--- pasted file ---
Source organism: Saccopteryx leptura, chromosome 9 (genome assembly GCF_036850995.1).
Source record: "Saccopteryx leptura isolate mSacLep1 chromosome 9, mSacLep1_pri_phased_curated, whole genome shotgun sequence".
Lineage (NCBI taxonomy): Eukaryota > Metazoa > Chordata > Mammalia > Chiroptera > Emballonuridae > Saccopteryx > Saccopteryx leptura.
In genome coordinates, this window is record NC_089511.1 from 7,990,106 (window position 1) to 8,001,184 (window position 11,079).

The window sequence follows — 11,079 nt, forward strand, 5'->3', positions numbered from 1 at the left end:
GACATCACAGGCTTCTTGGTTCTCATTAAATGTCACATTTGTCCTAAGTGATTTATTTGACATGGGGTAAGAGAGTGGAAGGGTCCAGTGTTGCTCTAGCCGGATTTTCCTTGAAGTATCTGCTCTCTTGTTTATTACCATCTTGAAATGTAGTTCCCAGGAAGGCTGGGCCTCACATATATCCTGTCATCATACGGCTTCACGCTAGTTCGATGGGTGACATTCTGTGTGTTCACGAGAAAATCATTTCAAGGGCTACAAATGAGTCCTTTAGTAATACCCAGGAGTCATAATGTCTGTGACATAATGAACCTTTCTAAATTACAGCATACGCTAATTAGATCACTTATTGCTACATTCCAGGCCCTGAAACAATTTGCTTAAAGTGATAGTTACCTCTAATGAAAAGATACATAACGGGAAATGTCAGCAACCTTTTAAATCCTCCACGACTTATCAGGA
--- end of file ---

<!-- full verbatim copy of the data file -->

Source organism: Saccopteryx leptura, chromosome 9 (genome assembly GCF_036850995.1).
Source record: "Saccopteryx leptura isolate mSacLep1 chromosome 9, mSacLep1_pri_phased_curated, whole genome shotgun sequence".
Lineage (NCBI taxonomy): Eukaryota > Metazoa > Chordata > Mammalia > Chiroptera > Emballonuridae > Saccopteryx > Saccopteryx leptura.
In genome coordinates, this window is record NC_089511.1 from 7,990,106 (window position 1) to 8,001,184 (window position 11,079).

The window sequence follows — 11,079 nt, forward strand, 5'->3', positions numbered from 1 at the left end:
GACATCACAGGCTTCTTGGTTCTCATTAAATGTCACATTTGTCCTAAGTGATTTATTTGACATGGGGTAAGAGAGTGGAAGGGTCCAGTGTTGCTCTAGCCGGATTTTCCTTGAAGTATCTGCTCTCTTGTTTATTACCATCTTGAAATGTAGTTCCCAGGAAGGCTGGGCCTCACATATATCCTGTCATCATACGGCTTCACGCTAGTTCGATGGGTGACATTCTGTGTGTTCACGAGAAAATCATTTCAAGGGCTACAAATGAGTCCTTTAGTAATACCCAGGAGTCATAATGTCTGTGACATAATGAACCTTTCTAAATTACAGCATACGCTAATTAGATCACTTATTGCTACATTCCAGGCCCTGAAACAATTTGCTTAAAGTGATAGTTACCTCTAATGAAAAGATACATAACGGGAAATGTCAGCAACCTTTTAAATCCTCCACGACTTATCAGGA